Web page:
Let’s play a game. Sit outside any convenience store in Anytown, USA, for several minutes and take turns guessing what each customer walking inside is there to buy. If you guess something to drink, you’ll be a winner more times than not.
That’s because nearly three-quarters of convenience store customers come through the door looking for something to drink, and this translates to almost 30 percent of inside sales.
Still, the beverage categories — including packaged, alcoholic and dispensed beverages — are not immune to shifting consumer trends and preferences, as attendees of the 2015 Convenience Store News Beverage Retailing Summit learned at the June event held in St. Louis.
Key beverage themes, according to Bonnie Herzog, managing director of beverage, tobacco and convenience store research at Wells Fargo Securities LLC, are the continued move toward better-for-you and healthier products; a broad shift away from carbonated soft drinks (CSDs), especially the downturn in diet; and the growth of bottled water and functional beverages.
Notably, Herzog pointed out, bottled water has driven the majority of incremental growth in beverages, and energy drinks are the No. 2 non-CSD segment in retail sales. That aside, CSDs are still the largest beverage segment.
As for diet CSDs, the downturn has stabilized a bit as manufacturers are getting better at pricing — which is almost a page out of tobacco’s playbook, she noted.
As Wells Fargo Securities’ early summer Beverage Buzz survey found, convenience store retailers have reason to be optimistic. According to the survey respondents, beverage sales were up about 5 percent during the Memorial Day holiday vs. last year’s holiday weekend. In addition, c-store beverage sales were trending up — approximately 6 percent — in the second quarter.
And things may only get better. Retailers responding to the survey were predicting a 9-percent increase in customer traffic this summer. Broadly, this should be a good thing for the beverage categories, Herzog explained.
Overall, she said, beverage industry trends are getting better as c-store retailers experience tailwinds such as lower gas prices and higher disposable incomes.
ATTENTION C-STORE SHOPPERS
While the majority of convenience store customers are coming through the door looking for something to drink, retailers must still work to grab the consumer’s attention in beverages and ancillary categories to increase the overall basket.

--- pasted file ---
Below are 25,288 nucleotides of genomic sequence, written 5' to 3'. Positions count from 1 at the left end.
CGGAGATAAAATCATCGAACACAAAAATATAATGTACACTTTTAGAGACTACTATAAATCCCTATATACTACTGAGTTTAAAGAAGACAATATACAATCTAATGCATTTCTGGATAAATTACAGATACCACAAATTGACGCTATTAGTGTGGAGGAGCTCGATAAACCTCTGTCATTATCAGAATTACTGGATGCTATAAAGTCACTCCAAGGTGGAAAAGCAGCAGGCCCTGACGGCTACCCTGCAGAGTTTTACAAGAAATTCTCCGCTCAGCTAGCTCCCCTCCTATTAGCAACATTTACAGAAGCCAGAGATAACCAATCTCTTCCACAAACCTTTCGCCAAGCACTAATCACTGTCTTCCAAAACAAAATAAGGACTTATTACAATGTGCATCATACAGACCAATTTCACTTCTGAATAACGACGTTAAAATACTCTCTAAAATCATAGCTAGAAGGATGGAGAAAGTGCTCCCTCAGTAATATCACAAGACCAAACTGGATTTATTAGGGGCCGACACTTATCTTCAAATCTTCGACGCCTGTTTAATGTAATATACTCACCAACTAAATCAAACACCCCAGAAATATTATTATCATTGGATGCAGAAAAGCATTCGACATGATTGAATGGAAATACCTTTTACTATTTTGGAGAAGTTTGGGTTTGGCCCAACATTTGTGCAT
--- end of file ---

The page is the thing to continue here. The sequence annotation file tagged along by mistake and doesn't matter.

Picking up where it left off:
This can be challenging. People have an average attention span of eight seconds, down from 12 seconds in 2000. A goldfish, by comparison, has an attention span of nine seconds.
There are some key factors for retailers to keep in mind to win the customer. One important finding of Red Bull’s 2014 Global C-store Path Tracker research, which included on-site interviews with customers at ampm, Chevron and Circle K stores, was that shoppers in c-stores are on “auto-pilot” more than any other retail format.
“Shoppers are like robots in a c-store,” said Laura Lynn Freck, shopper insights manager for Red Bull North America, one of this year’s Beverage Retailing Summit speakers. “The majority choose the store on their path to or from someplace. Eighty percent said they went to the store ‘out of habit’ and the most frequent shoppers tended to be male and millennials.”
Half of the shoppers said they went to the c-store on a weekly basis, and 70 percent of all shoppers were on a beverage mission, according to the Red Bull research. Upon entering the store, 84 percent head straight for a specific product and 56 percent head straight to the register to pay.
“C-stores need to grab a shopper’s budget — the majority spend less than $5 — fast since most shop in under five minutes,” Freck said.
Energy drink customers are even quicker customers: 48 percent shop in under four minutes, compared to 37 percent of non-energy drink customers who shop in the same time.
What’s more, once inside the store, shoppers are bombarded with an average of 250 different messages on signs, counters, shelves and cooler doors. Despite all of this messaging, two-thirds of customers couldn’t recall any point-of-sale communication when queried about it after shopping.
Repetition is key, Freck advised. Messaging needs to be clean, consistent and repeated along the path to purchase.
She emphasized that beverages are as important as fuel to a c-store operator. In Red Bull’s research, customers were equally likely to say beverages or fuel were the main reason for their visit to the c-store. Even among those who said fuel was their primary purpose, 53 percent of them said they also purchased a drink.
Among all shoppers who make a second purchase, beverages and food are the most common grabs. “Drinks provide an easy opportunity to drive additional purchases,” Freck said.